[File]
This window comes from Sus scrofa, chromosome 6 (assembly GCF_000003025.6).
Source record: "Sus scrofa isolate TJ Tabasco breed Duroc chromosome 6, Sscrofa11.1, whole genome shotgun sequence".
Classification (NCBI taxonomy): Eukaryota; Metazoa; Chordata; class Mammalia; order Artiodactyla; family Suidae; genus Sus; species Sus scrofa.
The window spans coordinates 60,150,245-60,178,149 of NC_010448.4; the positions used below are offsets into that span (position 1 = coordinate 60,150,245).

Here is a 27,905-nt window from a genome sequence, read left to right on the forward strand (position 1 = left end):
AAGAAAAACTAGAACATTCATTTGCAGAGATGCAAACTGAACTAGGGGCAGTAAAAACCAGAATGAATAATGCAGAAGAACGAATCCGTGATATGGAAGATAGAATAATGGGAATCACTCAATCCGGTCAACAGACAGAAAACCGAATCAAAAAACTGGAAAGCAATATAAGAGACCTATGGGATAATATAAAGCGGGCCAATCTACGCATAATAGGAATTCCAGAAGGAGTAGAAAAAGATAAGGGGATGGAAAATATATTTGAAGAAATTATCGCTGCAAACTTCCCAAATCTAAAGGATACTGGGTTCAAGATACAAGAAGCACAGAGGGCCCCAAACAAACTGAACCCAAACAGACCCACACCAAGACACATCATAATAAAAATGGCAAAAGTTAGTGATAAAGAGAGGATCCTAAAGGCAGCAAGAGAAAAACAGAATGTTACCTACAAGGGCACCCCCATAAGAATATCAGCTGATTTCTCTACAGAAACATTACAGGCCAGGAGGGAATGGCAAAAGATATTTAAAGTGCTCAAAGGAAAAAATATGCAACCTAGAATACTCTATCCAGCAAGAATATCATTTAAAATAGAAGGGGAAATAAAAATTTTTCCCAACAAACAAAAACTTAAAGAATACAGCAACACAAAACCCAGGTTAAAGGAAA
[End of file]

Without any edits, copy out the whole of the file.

This window comes from Sus scrofa, chromosome 6 (assembly GCF_000003025.6).
Source record: "Sus scrofa isolate TJ Tabasco breed Duroc chromosome 6, Sscrofa11.1, whole genome shotgun sequence".
Classification (NCBI taxonomy): Eukaryota; Metazoa; Chordata; class Mammalia; order Artiodactyla; family Suidae; genus Sus; species Sus scrofa.
The window spans coordinates 60,150,245-60,178,149 of NC_010448.4; the positions used below are offsets into that span (position 1 = coordinate 60,150,245).

Here is a 27,905-nt window from a genome sequence, read left to right on the forward strand (position 1 = left end):
AAGAAAAACTAGAACATTCATTTGCAGAGATGCAAACTGAACTAGGGGCAGTAAAAACCAGAATGAATAATGCAGAAGAACGAATCCGTGATATGGAAGATAGAATAATGGGAATCACTCAATCCGGTCAACAGACAGAAAACCGAATCAAAAAACTGGAAAGCAATATAAGAGACCTATGGGATAATATAAAGCGGGCCAATCTACGCATAATAGGAATTCCAGAAGGAGTAGAAAAAGATAAGGGGATGGAAAATATATTTGAAGAAATTATCGCTGCAAACTTCCCAAATCTAAAGGATACTGGGTTCAAGATACAAGAAGCACAGAGGGCCCCAAACAAACTGAACCCAAACAGACCCACACCAAGACACATCATAATAAAAATGGCAAAAGTTAGTGATAAAGAGAGGATCCTAAAGGCAGCAAGAGAAAAACAGAATGTTACCTACAAGGGCACCCCCATAAGAATATCAGCTGATTTCTCTACAGAAACATTACAGGCCAGGAGGGAATGGCAAAAGATATTTAAAGTGCTCAAAGGAAAAAATATGCAACCTAGAATACTCTATCCAGCAAGAATATCATTTAAAATAGAAGGGGAAATAAAAATTTTTCCCAACAAACAAAAACTTAAAGAATACAGCAACACAAAACCCAGGTTAAAGGAAA